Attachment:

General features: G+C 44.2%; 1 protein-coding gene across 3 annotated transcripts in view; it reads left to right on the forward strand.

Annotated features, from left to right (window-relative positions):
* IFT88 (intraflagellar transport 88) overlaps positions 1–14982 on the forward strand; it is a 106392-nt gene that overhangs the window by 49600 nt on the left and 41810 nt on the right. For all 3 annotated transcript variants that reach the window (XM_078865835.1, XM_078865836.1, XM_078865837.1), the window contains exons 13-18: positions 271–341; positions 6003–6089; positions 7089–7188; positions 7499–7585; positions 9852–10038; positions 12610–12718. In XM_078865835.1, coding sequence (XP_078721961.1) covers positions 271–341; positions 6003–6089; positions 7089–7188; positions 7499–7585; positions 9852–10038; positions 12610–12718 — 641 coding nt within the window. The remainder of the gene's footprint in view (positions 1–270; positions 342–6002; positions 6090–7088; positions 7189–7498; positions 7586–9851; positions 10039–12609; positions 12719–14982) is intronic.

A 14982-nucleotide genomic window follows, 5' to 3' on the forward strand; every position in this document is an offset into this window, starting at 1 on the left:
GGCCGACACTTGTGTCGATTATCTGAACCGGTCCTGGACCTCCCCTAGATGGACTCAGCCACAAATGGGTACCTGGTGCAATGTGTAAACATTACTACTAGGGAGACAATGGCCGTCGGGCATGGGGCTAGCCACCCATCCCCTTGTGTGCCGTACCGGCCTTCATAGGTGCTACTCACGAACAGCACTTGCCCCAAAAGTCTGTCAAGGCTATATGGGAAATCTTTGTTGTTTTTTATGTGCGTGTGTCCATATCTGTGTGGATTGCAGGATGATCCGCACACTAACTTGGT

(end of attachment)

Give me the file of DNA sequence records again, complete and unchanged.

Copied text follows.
General features: G+C 44.2%; 1 protein-coding gene across 3 annotated transcripts in view; it reads left to right on the forward strand.

Annotated features, from left to right (window-relative positions):
* IFT88 (intraflagellar transport 88) overlaps positions 1–14982 on the forward strand; it is a 106392-nt gene that overhangs the window by 49600 nt on the left and 41810 nt on the right. For all 3 annotated transcript variants that reach the window (XM_078865835.1, XM_078865836.1, XM_078865837.1), the window contains exons 13-18: positions 271–341; positions 6003–6089; positions 7089–7188; positions 7499–7585; positions 9852–10038; positions 12610–12718. In XM_078865835.1, coding sequence (XP_078721961.1) covers positions 271–341; positions 6003–6089; positions 7089–7188; positions 7499–7585; positions 9852–10038; positions 12610–12718 — 641 coding nt within the window. The remainder of the gene's footprint in view (positions 1–270; positions 342–6002; positions 6090–7088; positions 7189–7498; positions 7586–9851; positions 10039–12609; positions 12719–14982) is intronic.

A 14982-nucleotide genomic window follows, 5' to 3' on the forward strand; every position in this document is an offset into this window, starting at 1 on the left:
GGCCGACACTTGTGTCGATTATCTGAACCGGTCCTGGACCTCCCCTAGATGGACTCAGCCACAAATGGGTACCTGGTGCAATGTGTAAACATTACTACTAGGGAGACAATGGCCGTCGGGCATGGGGCTAGCCACCCATCCCCTTGTGTGCCGTACCGGCCTTCATAGGTGCTACTCACGAACAGCACTTGCCCCAAAAGTCTGTCAAGGCTATATGGGAAATCTTTGTTGTTTTTTATGTGCGTGTGTCCATATCTGTGTGGATTGCAGGATGATCCGCACACTAACTTGGT